Mitt Romney kept the pressure on rival Rick Santorum as he campaigned across Michigan Saturday, telling audiences that the former Pennsylvania Senator could not be relied on to stand for conservative principles.
Speaking from notes at a gathering of Americans for Prosperity, a group affiliated with the "tea party," hours after Santorum delivered a blistering critique of his record, Romney focused on outlining his credentials as a conservative before the group, which met him with a polite but mild reception. Romney described his efforts as governor of Massachusetts to crack down on illegal immigration and block a bill that would have allowed "cloning and embryo farming in our state."
In a diversion that is not generally part of his stump speech, he argued that he became "the nation's champion" in fighting to reverse the Massachusetts law allowing gay marriage.
"I can attest for my conservative credentials by quoting someone who endorsed me in my 2008 campaign: Sen. Santorum," Romney told the crowd, before quoting Santorum praising him on the Laura Ingraham show four years ago as "a guy who is really conservative and who we can trust."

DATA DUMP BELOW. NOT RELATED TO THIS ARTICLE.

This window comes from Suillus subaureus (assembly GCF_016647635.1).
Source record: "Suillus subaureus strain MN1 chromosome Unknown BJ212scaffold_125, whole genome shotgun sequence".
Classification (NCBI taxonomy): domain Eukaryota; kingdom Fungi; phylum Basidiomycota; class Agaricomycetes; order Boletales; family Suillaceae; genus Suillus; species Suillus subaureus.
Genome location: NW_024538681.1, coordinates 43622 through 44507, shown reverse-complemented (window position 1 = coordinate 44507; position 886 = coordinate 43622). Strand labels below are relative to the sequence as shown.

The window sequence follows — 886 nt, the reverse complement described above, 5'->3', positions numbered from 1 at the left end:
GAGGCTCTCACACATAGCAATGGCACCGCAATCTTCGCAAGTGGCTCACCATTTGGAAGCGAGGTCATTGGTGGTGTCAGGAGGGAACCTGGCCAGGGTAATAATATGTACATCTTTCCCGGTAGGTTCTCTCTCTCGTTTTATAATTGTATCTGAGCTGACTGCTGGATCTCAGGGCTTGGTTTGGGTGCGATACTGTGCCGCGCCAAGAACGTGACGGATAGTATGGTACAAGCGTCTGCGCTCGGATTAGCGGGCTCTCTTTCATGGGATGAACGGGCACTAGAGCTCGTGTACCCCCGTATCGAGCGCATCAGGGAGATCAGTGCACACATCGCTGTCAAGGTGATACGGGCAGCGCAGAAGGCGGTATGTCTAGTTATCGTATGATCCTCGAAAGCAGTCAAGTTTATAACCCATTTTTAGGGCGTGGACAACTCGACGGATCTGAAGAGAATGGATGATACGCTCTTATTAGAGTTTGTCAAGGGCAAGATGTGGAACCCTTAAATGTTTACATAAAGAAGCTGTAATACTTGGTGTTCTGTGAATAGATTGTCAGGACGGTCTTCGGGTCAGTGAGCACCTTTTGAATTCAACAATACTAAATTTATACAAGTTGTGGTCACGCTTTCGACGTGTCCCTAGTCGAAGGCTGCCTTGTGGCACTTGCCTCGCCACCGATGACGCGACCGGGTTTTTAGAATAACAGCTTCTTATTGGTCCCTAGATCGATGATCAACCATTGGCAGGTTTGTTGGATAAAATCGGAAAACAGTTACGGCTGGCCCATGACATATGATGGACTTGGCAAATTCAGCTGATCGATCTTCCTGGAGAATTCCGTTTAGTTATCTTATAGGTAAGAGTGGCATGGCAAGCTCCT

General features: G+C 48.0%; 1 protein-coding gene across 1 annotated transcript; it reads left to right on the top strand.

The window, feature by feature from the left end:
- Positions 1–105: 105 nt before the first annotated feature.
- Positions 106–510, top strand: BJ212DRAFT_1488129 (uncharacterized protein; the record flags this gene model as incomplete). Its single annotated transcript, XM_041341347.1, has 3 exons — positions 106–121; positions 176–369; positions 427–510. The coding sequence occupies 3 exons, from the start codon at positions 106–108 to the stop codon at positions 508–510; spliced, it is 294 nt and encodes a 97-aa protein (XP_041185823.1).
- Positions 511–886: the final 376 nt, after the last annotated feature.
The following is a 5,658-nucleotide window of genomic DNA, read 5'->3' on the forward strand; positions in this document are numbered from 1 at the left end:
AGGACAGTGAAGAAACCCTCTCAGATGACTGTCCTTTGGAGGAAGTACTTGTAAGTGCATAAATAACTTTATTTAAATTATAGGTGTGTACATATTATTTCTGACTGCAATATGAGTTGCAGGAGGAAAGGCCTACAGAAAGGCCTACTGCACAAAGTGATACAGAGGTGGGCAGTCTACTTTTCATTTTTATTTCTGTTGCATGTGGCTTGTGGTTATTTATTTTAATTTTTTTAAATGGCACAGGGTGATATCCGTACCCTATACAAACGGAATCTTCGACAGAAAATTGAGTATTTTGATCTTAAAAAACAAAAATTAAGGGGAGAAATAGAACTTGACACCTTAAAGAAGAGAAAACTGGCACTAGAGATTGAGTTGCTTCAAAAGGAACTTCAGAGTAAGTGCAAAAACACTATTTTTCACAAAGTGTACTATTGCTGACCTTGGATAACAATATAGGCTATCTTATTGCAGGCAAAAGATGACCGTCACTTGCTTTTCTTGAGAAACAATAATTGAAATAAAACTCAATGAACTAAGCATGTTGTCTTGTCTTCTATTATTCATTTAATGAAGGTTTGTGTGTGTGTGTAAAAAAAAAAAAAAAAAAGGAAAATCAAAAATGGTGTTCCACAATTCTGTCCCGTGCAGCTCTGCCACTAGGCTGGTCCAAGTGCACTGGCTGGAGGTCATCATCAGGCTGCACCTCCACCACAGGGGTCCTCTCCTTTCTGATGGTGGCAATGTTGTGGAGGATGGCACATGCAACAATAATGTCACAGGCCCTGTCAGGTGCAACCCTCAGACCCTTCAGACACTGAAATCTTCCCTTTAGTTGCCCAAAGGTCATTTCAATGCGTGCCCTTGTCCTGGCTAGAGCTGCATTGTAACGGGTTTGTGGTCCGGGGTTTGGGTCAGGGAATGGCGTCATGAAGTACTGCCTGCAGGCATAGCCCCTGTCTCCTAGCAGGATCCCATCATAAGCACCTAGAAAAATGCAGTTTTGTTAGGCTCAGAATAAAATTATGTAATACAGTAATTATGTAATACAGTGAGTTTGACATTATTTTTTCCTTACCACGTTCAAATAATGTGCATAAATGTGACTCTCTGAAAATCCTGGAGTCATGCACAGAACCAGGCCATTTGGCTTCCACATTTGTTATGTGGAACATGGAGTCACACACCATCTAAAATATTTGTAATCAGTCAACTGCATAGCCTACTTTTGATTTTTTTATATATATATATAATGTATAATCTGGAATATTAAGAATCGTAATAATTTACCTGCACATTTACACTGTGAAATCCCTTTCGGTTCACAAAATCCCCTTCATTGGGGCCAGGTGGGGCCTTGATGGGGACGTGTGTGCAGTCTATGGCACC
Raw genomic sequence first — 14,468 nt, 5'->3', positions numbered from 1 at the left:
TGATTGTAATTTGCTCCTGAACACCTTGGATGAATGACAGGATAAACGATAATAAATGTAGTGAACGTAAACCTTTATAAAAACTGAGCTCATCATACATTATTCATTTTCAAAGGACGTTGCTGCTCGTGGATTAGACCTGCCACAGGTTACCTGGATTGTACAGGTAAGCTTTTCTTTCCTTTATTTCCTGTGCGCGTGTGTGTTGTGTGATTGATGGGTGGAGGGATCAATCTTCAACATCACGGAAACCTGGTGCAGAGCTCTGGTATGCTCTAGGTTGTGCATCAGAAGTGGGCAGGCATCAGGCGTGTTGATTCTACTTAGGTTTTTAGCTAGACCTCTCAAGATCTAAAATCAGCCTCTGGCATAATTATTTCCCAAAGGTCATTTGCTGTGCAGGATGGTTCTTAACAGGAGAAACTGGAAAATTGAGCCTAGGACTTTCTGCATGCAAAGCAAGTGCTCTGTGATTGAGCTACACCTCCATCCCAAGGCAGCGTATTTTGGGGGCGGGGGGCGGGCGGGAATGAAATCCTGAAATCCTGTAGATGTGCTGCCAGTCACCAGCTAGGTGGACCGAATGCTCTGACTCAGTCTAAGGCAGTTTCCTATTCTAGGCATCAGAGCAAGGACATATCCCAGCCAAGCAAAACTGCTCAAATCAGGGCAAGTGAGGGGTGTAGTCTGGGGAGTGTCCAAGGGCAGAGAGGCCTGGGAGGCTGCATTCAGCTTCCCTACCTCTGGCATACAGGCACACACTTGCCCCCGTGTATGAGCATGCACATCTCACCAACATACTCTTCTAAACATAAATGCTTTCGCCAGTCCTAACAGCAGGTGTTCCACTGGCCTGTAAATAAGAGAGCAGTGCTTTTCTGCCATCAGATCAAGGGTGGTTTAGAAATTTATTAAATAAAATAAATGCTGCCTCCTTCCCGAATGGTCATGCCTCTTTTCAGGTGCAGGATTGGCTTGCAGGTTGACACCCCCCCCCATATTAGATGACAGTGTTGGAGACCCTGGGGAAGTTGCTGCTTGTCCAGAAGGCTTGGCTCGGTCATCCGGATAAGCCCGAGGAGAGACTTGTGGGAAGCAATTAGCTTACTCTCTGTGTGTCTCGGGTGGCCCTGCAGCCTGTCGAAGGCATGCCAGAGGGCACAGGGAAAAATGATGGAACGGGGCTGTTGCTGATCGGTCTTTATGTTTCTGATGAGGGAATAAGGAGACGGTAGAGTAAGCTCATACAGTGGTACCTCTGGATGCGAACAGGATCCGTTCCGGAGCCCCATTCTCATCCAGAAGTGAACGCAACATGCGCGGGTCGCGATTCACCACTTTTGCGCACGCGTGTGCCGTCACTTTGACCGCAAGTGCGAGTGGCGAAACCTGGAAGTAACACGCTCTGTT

He went on to note Santorum's defense of his vote for the No Child Left Behind education law, which the former Pennsylvania senator now opposes. During the Arizona debate, Santorum said his vote amounted to taking "one for the team."
"We can't do that anymore. We can't continue to take one for the team," Romney told the crowd in Troy. "My team is the people of the United States of America and I'm going to fight for that team, not the partisans in Washington."
Romney then reminded the group of Santorum's support for former Sen. Arlen Specter, Pennsylvania's longtime senator who was reviled by many conservatives and ultimately became a Democrat.
Romney – naming Specter no less than seven times – noted that Santorum supported Specter's reelection campaigns as well as his run for president in 1996: "There were other conservatives running like Bob Dole. He didn't support them, he supported the pro-choice candidate Arlen Specter," Romney said.
"That's taking one for the team. That's business as usual in Washington," he continued. "We have to have principled conservative leadership, and I have demonstrated that in my life and demonstrated it as a governor."
Romney's surrogates here in Michigan seem increasingly confident that the Michigan native and son of three-term Gov. George Romney will win Tuesday's primary. Michigan Atty. Gen. Bill Schuette, Romney's state co-chairman, said the former Massachusetts governor has enhanced his chances by "fighting like an underdog."
"There's a lot of attraction of Michigan voters to someone who is scrappy and fighting and going to earn every vote," Schuette said. "That's part of the Romney appeal. George [Romney] was a bigger than life, tough, scrappy guy, and Mitt's showing that here in Michigan."